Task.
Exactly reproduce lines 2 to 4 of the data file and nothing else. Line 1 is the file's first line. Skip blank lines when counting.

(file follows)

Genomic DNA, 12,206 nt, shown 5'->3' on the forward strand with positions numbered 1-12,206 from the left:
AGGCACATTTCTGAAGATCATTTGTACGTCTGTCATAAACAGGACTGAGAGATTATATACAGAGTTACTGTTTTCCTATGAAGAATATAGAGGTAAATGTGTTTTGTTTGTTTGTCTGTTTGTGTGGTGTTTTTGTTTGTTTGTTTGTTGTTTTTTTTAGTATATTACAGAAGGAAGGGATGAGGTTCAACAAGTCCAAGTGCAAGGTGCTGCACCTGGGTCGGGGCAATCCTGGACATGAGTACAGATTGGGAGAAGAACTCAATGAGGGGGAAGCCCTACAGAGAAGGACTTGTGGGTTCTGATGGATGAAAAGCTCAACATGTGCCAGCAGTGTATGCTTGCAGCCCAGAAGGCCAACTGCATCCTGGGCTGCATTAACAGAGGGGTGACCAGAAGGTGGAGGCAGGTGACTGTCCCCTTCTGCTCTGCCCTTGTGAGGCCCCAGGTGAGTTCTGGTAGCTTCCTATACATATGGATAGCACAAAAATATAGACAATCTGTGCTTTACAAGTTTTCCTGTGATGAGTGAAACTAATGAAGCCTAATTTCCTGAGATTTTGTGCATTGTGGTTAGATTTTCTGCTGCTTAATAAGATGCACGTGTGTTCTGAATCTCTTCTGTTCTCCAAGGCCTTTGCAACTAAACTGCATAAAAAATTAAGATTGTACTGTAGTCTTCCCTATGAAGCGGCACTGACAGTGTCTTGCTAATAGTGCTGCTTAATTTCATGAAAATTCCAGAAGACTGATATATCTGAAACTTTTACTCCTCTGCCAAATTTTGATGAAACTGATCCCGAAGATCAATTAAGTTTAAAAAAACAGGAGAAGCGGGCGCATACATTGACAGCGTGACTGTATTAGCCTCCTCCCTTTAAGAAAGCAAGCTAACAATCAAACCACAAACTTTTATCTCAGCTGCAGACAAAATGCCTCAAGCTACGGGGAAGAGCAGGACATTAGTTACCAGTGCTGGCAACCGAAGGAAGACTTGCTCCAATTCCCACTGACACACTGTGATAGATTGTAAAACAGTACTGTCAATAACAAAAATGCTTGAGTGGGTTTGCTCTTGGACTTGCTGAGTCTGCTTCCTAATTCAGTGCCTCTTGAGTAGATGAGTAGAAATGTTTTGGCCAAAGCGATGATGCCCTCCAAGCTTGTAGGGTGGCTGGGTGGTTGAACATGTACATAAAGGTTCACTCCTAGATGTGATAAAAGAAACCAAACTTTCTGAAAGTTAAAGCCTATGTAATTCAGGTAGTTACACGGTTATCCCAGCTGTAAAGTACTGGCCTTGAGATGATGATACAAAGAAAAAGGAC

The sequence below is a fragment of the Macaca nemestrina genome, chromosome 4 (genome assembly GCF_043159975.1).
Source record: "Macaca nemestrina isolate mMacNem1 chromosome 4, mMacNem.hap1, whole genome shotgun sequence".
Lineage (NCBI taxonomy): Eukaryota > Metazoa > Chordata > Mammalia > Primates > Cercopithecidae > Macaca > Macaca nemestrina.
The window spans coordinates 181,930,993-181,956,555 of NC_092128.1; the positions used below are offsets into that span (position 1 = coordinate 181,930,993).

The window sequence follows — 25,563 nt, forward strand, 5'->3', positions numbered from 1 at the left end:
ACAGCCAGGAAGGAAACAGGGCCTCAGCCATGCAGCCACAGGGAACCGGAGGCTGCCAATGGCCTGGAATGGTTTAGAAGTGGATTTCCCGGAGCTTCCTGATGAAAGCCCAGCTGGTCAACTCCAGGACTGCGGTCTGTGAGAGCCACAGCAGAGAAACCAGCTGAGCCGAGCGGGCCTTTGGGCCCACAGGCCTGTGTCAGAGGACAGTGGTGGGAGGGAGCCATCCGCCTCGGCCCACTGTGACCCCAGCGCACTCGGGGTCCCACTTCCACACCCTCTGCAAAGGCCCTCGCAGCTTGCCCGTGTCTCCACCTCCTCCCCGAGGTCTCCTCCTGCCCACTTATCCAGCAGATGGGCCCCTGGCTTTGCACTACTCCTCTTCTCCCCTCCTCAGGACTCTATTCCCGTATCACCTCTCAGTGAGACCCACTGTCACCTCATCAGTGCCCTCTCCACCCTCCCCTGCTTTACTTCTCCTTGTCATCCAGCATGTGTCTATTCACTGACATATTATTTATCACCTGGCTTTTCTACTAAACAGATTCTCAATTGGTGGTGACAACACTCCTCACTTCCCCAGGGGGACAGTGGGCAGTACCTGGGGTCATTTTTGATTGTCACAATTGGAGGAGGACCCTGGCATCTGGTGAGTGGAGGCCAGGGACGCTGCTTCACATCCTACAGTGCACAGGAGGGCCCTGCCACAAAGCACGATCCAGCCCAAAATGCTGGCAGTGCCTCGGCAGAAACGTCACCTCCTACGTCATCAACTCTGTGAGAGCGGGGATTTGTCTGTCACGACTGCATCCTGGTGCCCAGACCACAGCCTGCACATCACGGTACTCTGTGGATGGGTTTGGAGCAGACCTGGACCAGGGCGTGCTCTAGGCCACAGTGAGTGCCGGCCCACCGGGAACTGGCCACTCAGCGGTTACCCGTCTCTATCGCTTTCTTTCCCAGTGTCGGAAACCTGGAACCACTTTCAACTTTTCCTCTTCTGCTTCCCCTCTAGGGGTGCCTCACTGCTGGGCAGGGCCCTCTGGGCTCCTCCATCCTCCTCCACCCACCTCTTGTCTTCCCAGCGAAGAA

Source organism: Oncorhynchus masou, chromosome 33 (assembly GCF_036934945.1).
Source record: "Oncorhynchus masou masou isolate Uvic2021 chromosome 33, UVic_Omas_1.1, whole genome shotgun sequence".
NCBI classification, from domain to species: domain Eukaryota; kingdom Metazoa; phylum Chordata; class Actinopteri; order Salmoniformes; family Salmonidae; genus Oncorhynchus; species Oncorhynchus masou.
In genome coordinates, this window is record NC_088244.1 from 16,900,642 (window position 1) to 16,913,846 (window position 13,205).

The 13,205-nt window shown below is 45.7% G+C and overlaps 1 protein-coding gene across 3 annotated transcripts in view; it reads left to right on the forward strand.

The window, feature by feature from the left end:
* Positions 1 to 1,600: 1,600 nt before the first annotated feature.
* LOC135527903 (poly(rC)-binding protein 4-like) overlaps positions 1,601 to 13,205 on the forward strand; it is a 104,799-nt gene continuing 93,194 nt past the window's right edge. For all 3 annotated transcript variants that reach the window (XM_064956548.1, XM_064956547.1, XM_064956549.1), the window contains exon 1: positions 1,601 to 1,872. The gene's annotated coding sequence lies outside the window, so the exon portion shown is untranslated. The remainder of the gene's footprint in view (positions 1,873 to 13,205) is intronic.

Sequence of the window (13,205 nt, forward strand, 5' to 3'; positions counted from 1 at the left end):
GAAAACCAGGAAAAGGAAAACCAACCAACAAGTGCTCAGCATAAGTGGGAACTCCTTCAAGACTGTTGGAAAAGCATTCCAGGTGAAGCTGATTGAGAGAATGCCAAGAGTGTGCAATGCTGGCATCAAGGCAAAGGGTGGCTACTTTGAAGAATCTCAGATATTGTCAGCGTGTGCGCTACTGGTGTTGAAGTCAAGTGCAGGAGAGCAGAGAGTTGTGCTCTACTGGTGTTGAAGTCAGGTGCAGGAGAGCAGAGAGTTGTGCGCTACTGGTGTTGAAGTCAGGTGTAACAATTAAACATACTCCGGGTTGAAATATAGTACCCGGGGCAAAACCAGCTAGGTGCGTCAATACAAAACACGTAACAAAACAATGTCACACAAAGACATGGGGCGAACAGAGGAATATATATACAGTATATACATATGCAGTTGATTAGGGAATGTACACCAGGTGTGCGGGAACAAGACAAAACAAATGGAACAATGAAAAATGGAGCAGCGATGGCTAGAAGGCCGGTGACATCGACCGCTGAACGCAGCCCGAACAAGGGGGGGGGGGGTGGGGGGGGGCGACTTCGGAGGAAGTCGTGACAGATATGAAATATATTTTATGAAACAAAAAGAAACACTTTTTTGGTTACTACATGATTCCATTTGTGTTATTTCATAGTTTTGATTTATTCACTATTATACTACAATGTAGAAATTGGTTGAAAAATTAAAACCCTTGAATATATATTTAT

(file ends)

AGGCACATTTCTGAAGATCATTTGTACGTCTGTCATAAACAGGACTGAGAGATTATATACAGAGTTACTGTTTTCCTATGAAGAATATAGAGGTAAATGTGTTTTGTTTGTTTGTCTGTTTGTGTGGTGTTTTTGTTTGTTTGTTTGTTGTTTTTTTTAGTATATTACAGAAGGAAGGGATGAGGTTCAACAAGTCCAAGTGCAAGGTGCTGCACCTGGGTCGGGGCAATCCTGGACATGAGTACAGATTGGGAGAAGAACTCAATGAGGGGGAAGCCCTACAGAGAAGGACTTGTGGGTTCTGATGGATGAAAAGCTCAACATGTGCCAGCAGTGTATGCTTGCAGCCCAGAAGGCCAACTGCATCCTGGGCTGCATTAACAGAGGGGTGACCAGAAGGTGGAGGCAGGTGACTGTCCCCTTCTGCTCTGCCCTTGTGAGGCCCCAGGTGAGTTCTGGTAGCTTCCTATACATATGGATAGCACAAAAATATAGACAATCTGTGCTTTACAAGTTTTCCTGTGATGAGTGAAACTAATGAAGCCTAATTTCCTGAGATTTTGTGCATTGTGGTTAGATTTTCTGCTGCTTAATAAGATGCACGTGTGTTCTGAATCTCTTCTGTTCTCCAAGGCCTTTGCAACTAAACTGCATAAAAAATTAAGATTGTACTGTAGTCTTCCCTATGAAGCGGCACTGACAGTGTCTTGCTAATAGTGCTGCTTAATTTCATGAAAATTCCAGAAGACTGATATATCTGAAACTTTTACTCCTCTGCCAAATTTTGATGAAACTGATCCCGAAGATCAATTAAGTTTAAAAAAACAGGAGAAGCGGGCGCATACATTGACAGCGTGACTGTATTAGCCTCCTCCCTTTAAGAAAGCAAGCTAACAATCAAACCACAAACTTTTATCTCAGCTGCAGACAAAATGCCTCAAGCTACGGGGAAGAGCAGGACATTAGTTACCAGTGCTGGCAACCGAAGGAAGACTTGCTCCAATTCCCACTGACACACTGTGATAGATTGTAAAACAGTACTGTCAATAACAAAAATGCTTGAGTGGGTTTGCTCTTGGACTTGCTGAGTCTGCTTCCTAATTCAGTGCCTCTTGAGTAGATGAGTAGAAATGTTTTGGCCAAAGCGATGATGCCCTCCAAGCTTGTAGGGTGGCTGGGTGGTTGAACATGTACATAAAGGTTCACTCCTAGATGTGATAAAAGAAACCAAACTTTCTGAAAGTTAAAGCCTATGTAATTCAGGTAGTTACACGGTTATCCCAGCTGTAAAGTACTGGCCTTGAGATGATGATACAAAGAAAAAGGAC

The sequence below is a fragment of the Macaca nemestrina genome, chromosome 4 (genome assembly GCF_043159975.1).
Source record: "Macaca nemestrina isolate mMacNem1 chromosome 4, mMacNem.hap1, whole genome shotgun sequence".